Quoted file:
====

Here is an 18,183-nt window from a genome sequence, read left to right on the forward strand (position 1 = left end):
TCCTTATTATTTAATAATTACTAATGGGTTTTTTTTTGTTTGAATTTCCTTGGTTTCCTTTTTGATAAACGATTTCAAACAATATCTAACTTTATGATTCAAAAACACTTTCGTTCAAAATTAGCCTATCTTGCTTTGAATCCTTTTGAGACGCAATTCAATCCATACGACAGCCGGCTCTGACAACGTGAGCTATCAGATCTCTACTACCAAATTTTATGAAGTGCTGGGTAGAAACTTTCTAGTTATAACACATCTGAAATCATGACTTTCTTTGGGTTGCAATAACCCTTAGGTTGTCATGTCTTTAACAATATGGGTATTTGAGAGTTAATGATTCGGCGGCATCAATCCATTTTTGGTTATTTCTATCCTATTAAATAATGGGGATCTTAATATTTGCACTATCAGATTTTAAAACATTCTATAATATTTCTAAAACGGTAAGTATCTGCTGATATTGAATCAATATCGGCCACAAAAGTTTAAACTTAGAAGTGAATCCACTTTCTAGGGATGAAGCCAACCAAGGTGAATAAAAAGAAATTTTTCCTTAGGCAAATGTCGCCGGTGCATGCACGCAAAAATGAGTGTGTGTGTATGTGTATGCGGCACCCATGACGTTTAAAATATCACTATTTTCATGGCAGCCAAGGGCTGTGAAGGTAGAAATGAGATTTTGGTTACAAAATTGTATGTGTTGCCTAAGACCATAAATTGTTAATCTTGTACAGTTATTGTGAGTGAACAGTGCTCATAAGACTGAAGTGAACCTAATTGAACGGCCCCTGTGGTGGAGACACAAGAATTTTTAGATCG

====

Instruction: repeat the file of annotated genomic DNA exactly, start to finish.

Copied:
Here is an 18,183-nt window from a genome sequence, read left to right on the forward strand (position 1 = left end):
TCCTTATTATTTAATAATTACTAATGGGTTTTTTTTTGTTTGAATTTCCTTGGTTTCCTTTTTGATAAACGATTTCAAACAATATCTAACTTTATGATTCAAAAACACTTTCGTTCAAAATTAGCCTATCTTGCTTTGAATCCTTTTGAGACGCAATTCAATCCATACGACAGCCGGCTCTGACAACGTGAGCTATCAGATCTCTACTACCAAATTTTATGAAGTGCTGGGTAGAAACTTTCTAGTTATAACACATCTGAAATCATGACTTTCTTTGGGTTGCAATAACCCTTAGGTTGTCATGTCTTTAACAATATGGGTATTTGAGAGTTAATGATTCGGCGGCATCAATCCATTTTTGGTTATTTCTATCCTATTAAATAATGGGGATCTTAATATTTGCACTATCAGATTTTAAAACATTCTATAATATTTCTAAAACGGTAAGTATCTGCTGATATTGAATCAATATCGGCCACAAAAGTTTAAACTTAGAAGTGAATCCACTTTCTAGGGATGAAGCCAACCAAGGTGAATAAAAAGAAATTTTTCCTTAGGCAAATGTCGCCGGTGCATGCACGCAAAAATGAGTGTGTGTGTATGTGTATGCGGCACCCATGACGTTTAAAATATCACTATTTTCATGGCAGCCAAGGGCTGTGAAGGTAGAAATGAGATTTTGGTTACAAAATTGTATGTGTTGCCTAAGACCATAAATTGTTAATCTTGTACAGTTATTGTGAGTGAACAGTGCTCATAAGACTGAAGTGAACCTAATTGAACGGCCCCTGTGGTGGAGACACAAGAATTTTTAGATCG